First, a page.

Conjunctivitis Neonatal (Ophthalmia Neonatorum) - Guideline for the Management of
|Last review: 27/06/2019|
|Next review: 27/06/2022|
|Approved By: Improving Antimicrobial Prescribing Group|
|Copyright© Leeds Teaching Hospitals NHS Trust 2019|
This Clinical Guideline is intended for use by healthcare professionals within Leeds unless otherwise stated.
Guideline for the Management of Neonatal Conjunctivitis (Ophthalmia Neonatorum)
Conjunctivitis Neonatal (Ophthalmia Neonatorum)
The more pronounced these signs are the more severe the conjunctivitis. Classify conjunctivitis as:
Suspect gonococcal or chlamydial infection when conjunctivitis appears with:
However, the history may not reveal any clues and if gonococcal or chlamydial infection is suspected it must be treated as such.
The laboratory should be called to alert them that an urgent sample is on its way. (During normal working hours Ext. No0113-392-3499, out of hours bleep 2543 or contact duty laboratory Microbiologist via switchboard.) Gen Probe Aptima swabs are available from microbiology.
Empirical (initial) antimicrobial management.
onsider referral to ophthalmology after treatment has been initiated: severe cases and gonococcal/chlamydial conjunctivitis.
|Empirical Antimicrobial Treatment|
Topical antibiotics should be started only after swabs have been taken.
Mild: no topical antimicrobials
NB drops are preferable to ointment as irrigation of the eye is part of treatment.
If a baby is unwell with systemic symptoms in addition to conjunctivitis assess and manage the baby according to neonatal sepsis guidelines (detail.aspx?id=201) targeting antibiotic therapy where gonococcal or chlamydial conjunctivitis is suspected
|Directed Antimicrobial Treatment (when microbiology results are known)|
Change antibiotics when gram stain results and/or culture results are known.
If Gram negative diplococci are seen on Gram stain, treat as for gonococcal disease.
Ceftriaxone is contraindicated in neonates less than 41 weeks postmenstrual age; neonates over 41 weeks postmenstrual age with jaundice, hypoalbuminemia, or acidosis; concomitant treatment with intravenous calcium (including total parenteral nutrition containing calcium) in neonates over 41 weeks postmenstrual age—risk of precipitation in urine and lungs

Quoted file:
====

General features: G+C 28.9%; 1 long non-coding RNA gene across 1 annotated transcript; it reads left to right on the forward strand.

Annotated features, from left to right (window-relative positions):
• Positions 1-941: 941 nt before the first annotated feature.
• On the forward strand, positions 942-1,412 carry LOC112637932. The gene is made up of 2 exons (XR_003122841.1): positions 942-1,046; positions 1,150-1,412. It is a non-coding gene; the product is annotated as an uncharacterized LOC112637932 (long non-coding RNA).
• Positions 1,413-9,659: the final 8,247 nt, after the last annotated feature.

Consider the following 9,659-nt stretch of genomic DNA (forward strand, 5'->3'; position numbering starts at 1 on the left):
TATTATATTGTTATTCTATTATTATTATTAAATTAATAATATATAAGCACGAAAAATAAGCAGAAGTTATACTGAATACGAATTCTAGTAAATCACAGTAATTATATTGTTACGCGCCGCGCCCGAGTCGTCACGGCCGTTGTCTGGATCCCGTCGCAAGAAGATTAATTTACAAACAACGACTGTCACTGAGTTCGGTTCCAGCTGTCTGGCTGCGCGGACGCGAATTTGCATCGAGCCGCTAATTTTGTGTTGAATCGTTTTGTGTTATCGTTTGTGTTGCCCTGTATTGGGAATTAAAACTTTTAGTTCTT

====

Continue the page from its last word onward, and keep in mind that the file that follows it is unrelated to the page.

Chlamydial infection (including) conjunctivitis
Maternal infection which has been treated with a full course of erythromycin either during and/or before this pregnancy.Monitoring for signs of pyloric stenosis is needed as cases are reported with macrolides given under the age of 6 weeks.
|Duration of Treatment|
Topical antibiotics should be continued for 5 days or 48 hours after the symptoms have settled, whichever is sooner
|Switch to oral agent(s)|
Not applicable for cases not treated with systemic antimicrobials.
Chlamydia switch to oral erythromycin when systemically well and clinically improving.
Suspected gonococcal conjunctivitis
|Target patient group:||Babies in the neonatal period|
|Target professional group(s):||Pharmacists
Secondary Care Doctors
- KARL E. MILLER, Diagnosis and Treatment of Chlamydia trachomatis Infection. American Family Physician. 2006;73(8):1411-1416
- Robertson’s Textbook of Neonatology, 3rd Ed.
- Centres for disease control and prevention MMWR Recomm Rep. 2006 August 55 (RR11) 1-94
- Sexually Transmitted Diseases Treatment Guidelines 2006 Centres for disease control and prevention
- 2008 European (IUSTI/WHO) Guideline on the Diagnosis and Treatment of Gonorrhoea.
- Andrew Zikic Treatment of Neonatal Chlamydial conjunctivitis Paediatric Infectious Dis Soc.2018 aug.
Improving Antimicrobial Prescribing Group
LHP version 2.0
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